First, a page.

Police Outsourcing Human Interaction With Homeless People to Boston Dynamics’ Robot Dog

Honolulu PD’s $150,000 Boston Dynamics robot dog is doing the hard work of taking temperatures at one of Hawaii’s several outdoor homeless shelters.
Image: Getty Images

Despite pushback from the community, cops in Honolulu are using a $150,000 robot dog to take the temperatures of homeless people. According to a training document and deployment log obtained via a records request, Boston Dynamics’ dog-like Spot robot has largely been doing what HPD promised it would—the noble work of an $11 thermometer.


Honolulu’s police department first drew national media attention when Civil Beat reported it had spent $150,045 in federal funds earmarked for pandemic relief on Spot. At a presentation to city council last year, Honolulu PD explained that Spot would be used to patrol the Keehi Lagoon Beach Park homeless encampment in the city and, more specifically, would be used to take the temperatures of unhoused people living in encampments as an initial COVID-19 screening.This means that people living in the encampment would have regular initial screenings not with a human but with a dog-shaped robot under the guise of keeping cops safe from homeless people who potentially had COVID-19.  

“As far as law enforcement goes, I would be so bold to say it’s the most innovative program in the nation,” officer Mike Lambert of the Honolulu PD said during the city council meeting. “And during the pandemic, no one has ever heard of another law enforcement agency trying to provide shelter and overnight services for the unsheltered.”

In the months since that initial city council meeting, Spot usage logs obtained by Motherboard using a public records request shows that Spot is indeed regularly being deployed on “temperature” duty and is also often being used on something noted as “dinner” duty. Honolulu PD did not respond to a request for comment.


According to Lambert’s presentation, the $150,000 robot could potentially save the police department thousands of dollars a day. His 90-day estimate of cost savings put the number somewhere between $117,000 and $242,760. He based this number, seemingly, on what he would have to pay an officer to take the temperatures and also built in an estimate of what he’d have to pay an officer to quarantine for 14 days should they be exposed to COVID while taking temperatures.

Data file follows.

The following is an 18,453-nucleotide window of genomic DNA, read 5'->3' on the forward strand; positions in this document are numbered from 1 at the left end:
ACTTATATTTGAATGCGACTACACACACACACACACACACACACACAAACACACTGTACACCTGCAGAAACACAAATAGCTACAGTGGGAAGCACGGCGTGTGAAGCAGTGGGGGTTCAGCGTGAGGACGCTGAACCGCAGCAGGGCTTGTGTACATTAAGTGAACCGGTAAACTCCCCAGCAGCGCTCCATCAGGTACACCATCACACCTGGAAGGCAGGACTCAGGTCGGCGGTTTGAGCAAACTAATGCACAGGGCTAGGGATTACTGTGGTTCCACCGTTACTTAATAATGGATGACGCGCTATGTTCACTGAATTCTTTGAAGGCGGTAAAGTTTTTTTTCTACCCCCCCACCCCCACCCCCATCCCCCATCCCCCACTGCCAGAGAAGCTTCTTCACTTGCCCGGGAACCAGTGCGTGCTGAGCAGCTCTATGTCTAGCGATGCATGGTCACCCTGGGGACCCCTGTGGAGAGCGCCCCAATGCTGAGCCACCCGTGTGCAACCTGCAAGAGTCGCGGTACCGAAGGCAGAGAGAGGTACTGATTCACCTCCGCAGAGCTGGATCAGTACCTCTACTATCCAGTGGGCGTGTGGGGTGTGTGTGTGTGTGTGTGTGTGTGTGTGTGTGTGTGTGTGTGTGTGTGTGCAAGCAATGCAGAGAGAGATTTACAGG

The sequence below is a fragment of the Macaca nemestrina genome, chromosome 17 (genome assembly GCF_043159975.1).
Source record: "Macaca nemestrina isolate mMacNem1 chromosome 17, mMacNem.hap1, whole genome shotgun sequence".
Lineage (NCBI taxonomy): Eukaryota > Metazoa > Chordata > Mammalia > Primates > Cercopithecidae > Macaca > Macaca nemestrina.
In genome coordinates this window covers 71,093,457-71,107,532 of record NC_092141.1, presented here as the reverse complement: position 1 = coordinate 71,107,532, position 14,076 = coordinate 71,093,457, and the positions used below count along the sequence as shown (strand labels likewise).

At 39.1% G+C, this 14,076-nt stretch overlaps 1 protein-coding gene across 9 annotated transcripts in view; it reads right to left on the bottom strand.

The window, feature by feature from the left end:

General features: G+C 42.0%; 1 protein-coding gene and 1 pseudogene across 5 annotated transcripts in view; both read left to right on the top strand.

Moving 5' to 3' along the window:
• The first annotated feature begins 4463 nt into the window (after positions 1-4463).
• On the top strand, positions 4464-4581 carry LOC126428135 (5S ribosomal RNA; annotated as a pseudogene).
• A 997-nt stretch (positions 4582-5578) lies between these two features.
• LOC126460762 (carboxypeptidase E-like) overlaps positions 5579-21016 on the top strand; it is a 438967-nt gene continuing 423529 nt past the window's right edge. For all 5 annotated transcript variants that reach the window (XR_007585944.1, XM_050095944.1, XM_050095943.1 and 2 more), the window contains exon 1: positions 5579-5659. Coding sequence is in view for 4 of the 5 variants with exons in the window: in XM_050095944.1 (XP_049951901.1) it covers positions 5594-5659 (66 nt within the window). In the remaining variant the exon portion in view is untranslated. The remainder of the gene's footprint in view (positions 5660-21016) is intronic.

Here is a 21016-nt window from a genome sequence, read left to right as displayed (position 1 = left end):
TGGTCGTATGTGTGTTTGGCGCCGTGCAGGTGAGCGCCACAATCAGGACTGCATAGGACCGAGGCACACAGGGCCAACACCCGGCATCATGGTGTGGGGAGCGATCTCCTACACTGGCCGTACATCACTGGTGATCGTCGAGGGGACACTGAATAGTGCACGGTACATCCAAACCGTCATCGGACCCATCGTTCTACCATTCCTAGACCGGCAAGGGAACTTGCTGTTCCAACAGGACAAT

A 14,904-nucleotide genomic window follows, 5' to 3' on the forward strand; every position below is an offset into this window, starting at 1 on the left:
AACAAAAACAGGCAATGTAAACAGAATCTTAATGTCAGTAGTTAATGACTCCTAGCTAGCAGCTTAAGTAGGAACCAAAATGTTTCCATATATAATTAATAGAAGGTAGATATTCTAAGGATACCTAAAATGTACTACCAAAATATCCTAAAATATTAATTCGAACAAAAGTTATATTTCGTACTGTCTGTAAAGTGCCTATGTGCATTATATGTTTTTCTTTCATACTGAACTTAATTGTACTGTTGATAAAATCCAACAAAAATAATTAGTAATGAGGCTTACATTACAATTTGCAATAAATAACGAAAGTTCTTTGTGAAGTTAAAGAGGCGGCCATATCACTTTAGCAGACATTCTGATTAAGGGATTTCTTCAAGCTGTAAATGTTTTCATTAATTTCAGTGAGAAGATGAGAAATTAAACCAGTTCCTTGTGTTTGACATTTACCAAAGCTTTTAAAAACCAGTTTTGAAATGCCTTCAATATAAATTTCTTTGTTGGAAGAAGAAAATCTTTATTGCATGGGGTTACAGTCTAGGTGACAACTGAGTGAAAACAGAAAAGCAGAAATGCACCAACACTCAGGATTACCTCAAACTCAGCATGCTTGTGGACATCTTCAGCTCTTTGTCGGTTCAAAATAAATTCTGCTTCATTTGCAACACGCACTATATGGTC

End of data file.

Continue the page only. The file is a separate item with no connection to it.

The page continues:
According to activity logs from September, October, and November of 2021, Spot occasionally lost signal and couldn’t be deployed. Some days it wouldn’t deploy with only the word “weather” written in the notes column (Motherboard checked the weather in Honolulu on these days and it was raining, though it rains in Honolulu most days.)


The log of Spot's daily activites. Honololu PD document.

“Regarding the question about rain, SPOT has an IP54 rating for water ingress,” a Boston Dynamics spokesperson told Motherboard. The second number in the IP rating is its resistance to water on a 1 to 9 scale. Spot would probably be fine in a light drizzle but struggle with heavy rain.

This program, notably, is about taking services that were previously administered to vulnerable populations by humans and replacing that human interaction with interaction with a robot dog that has also been studied for use by militaries.  

It also raises the question: What will SPOT be doing if the pandemic winds down? Motherboard asked for clarification and training documents related to SPOT in July of 2021. Training documentation drafted by HPD in September 2021, a full two months after Motherboard asked if such documentation even existed, holds ambiguous clues to the robot dog’s future.

“Requests to use the SPOT robot for tactical operations is not [sic] be authorized, without appropriate direction from the element commander,” the documents said. “The SPOT robot is not to be weaponized or used to intimidate or harm any individuals.”


Some instructions. Honolulu PD document.

However, things could change. “In the future, at the completion of the pandemic and/or CARES Act guidelines, the SPOT robot may be utilized for other duties, as authorized by the element commander or designee,” the documents said. Historically, police will find a use for the technology they have, whether it’s necessary or not. We’ve seen this with tanks and other military surplus equipment that has trickled down to departments around the country. Don’t be surprised if we see it with Spot, too.